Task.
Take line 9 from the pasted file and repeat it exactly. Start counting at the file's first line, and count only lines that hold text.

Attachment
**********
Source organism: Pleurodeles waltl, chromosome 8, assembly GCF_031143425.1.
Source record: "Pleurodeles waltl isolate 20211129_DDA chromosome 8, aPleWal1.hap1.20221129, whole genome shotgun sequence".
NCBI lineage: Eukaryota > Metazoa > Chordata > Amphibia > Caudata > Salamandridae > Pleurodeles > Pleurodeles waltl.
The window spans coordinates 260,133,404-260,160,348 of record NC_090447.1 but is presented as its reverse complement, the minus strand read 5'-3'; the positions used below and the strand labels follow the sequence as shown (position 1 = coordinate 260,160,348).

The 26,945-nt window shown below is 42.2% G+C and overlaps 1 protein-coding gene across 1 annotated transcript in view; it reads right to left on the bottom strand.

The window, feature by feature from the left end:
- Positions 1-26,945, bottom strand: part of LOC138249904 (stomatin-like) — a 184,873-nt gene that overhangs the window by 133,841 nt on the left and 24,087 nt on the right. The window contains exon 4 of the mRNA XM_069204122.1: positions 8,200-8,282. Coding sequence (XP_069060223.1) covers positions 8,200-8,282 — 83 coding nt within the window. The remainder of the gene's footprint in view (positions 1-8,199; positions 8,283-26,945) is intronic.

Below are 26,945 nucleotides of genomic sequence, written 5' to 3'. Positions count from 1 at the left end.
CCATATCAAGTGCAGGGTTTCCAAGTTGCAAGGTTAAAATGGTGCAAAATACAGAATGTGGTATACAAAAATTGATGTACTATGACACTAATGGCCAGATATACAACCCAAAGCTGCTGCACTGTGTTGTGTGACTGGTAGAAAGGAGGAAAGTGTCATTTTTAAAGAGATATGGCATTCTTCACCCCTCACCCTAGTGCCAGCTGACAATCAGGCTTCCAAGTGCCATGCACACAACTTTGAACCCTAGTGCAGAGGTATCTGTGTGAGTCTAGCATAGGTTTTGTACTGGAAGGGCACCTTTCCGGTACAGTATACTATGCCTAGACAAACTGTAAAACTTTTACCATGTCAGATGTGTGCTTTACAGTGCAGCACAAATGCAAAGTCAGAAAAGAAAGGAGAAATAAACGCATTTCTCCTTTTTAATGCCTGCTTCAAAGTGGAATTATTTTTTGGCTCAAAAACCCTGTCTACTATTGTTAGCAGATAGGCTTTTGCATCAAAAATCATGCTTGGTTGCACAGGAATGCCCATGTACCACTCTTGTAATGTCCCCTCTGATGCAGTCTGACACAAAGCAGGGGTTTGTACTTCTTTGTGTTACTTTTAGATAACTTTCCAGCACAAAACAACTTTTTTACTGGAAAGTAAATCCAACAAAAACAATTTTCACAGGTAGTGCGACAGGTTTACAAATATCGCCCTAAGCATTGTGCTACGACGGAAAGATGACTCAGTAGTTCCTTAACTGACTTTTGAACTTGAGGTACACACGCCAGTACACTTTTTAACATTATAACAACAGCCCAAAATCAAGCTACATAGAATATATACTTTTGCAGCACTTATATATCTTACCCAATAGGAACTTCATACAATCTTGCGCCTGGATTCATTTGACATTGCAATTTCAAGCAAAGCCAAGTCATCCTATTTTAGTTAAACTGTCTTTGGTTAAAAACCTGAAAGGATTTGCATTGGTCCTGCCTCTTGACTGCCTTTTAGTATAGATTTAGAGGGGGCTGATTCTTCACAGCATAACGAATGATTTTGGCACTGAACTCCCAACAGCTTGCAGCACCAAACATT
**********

CCATATCAAGTGCAGGGTTTCCAAGTTGCAAGGTTAAAATGGTGCAAAATACAGAATGTGGTATACAAAAATTGATGTACTATGACACTAATGGCCAGATATACAACCCAAAGCTGCTGCACTGTGTTGTGTGACTGGTAGAAAGGAGGAAAGTGTCATTTTTAAAGAGATATGGCATTCTTCACCCCTCACCCTAGTGCCAGCTGACAATCAGGCTTCCAAGTGCCATGCACACAACTTTGAACCCTAGTGCAGAGGTATCTGTGTGAGTCTAGCATAGGTTTTGTACTGGAAGGGCACCTTTCCGGTACAGTATACTATGCCTAGACAAACTGTAAAACTTTTACCATGTCAGATGTGTGCTTTACAGTGCAGCACAAATGCAAAGTCAGAAAAGAAAGGAGAAATAAACGCATTTCTCCTTTTTAATGCCTGCTTCAAAGTGGAATTATTTTTTGGCTCAAAAACCCTGTCTACTATTGTTAGCAGATAGGCTTTTGCATCAAAAATCATGCTTGGTTGCACAGGAATGCCCATGTACCACTCTTGTAATGTCCCCTCTGATGCAGTCTGACACAAAGCAGGGGTTTGTACTTCTTTGTGTTACTTTTAGATAACTTTCCAGCACAAAACAACTTTTTTACTGGAAAGTAAATCCAACAAAAACAATTTTCACAGGTAGTGCGACAGGTTTACAAATATCGCCCTAAGCATTGTGCTACGACGGAAAGATGACTCAGTAGTTCCTTAACTGACTTTTGAACTTGAGGTACACACGCCAGTACACTTTTTAACATTATAACAACAGCCCAAAATCAAGCTACATAGAATATATACTTTTGCAGCACTTATATATCTTACCCAATAGGAACTTCATACAATCTTGCGCCTGGATTCATTTGACATTGCAATTTCAAGCAAAGCCAAGTCATCCTATTTTAGTTAAACTGTCTTTGGTTAAAAACCTGAAAGGATTTGCATTGGTCCTGCCTCTTGACTGCCTTTTAGTATAGATTTAGAGGGGGCTGATTCTTCACAGCATAACGAATGATTTTGGCACTGAACTCCCAACAGCTTGCAGCACCAAACATT